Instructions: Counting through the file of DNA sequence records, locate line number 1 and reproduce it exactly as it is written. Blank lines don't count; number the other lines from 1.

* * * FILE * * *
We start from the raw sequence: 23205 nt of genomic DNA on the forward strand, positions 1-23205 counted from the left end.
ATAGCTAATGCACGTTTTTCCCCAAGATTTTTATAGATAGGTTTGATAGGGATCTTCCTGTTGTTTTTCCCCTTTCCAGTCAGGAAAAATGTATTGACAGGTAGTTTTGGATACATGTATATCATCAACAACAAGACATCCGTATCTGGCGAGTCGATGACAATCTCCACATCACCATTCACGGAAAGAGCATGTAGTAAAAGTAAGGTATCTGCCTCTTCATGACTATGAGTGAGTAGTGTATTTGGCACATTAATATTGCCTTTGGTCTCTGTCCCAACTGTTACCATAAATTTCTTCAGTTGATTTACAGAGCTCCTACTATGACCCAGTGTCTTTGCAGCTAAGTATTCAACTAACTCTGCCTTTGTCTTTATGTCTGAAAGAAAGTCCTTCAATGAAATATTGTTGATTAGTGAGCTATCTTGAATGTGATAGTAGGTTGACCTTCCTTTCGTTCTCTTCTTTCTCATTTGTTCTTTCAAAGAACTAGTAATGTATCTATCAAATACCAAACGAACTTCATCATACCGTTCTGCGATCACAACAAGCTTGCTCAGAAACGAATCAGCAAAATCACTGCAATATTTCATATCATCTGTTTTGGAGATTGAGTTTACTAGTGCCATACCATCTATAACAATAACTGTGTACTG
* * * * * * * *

We start from the raw sequence: 23205 nt of genomic DNA on the forward strand, positions 1-23205 counted from the left end.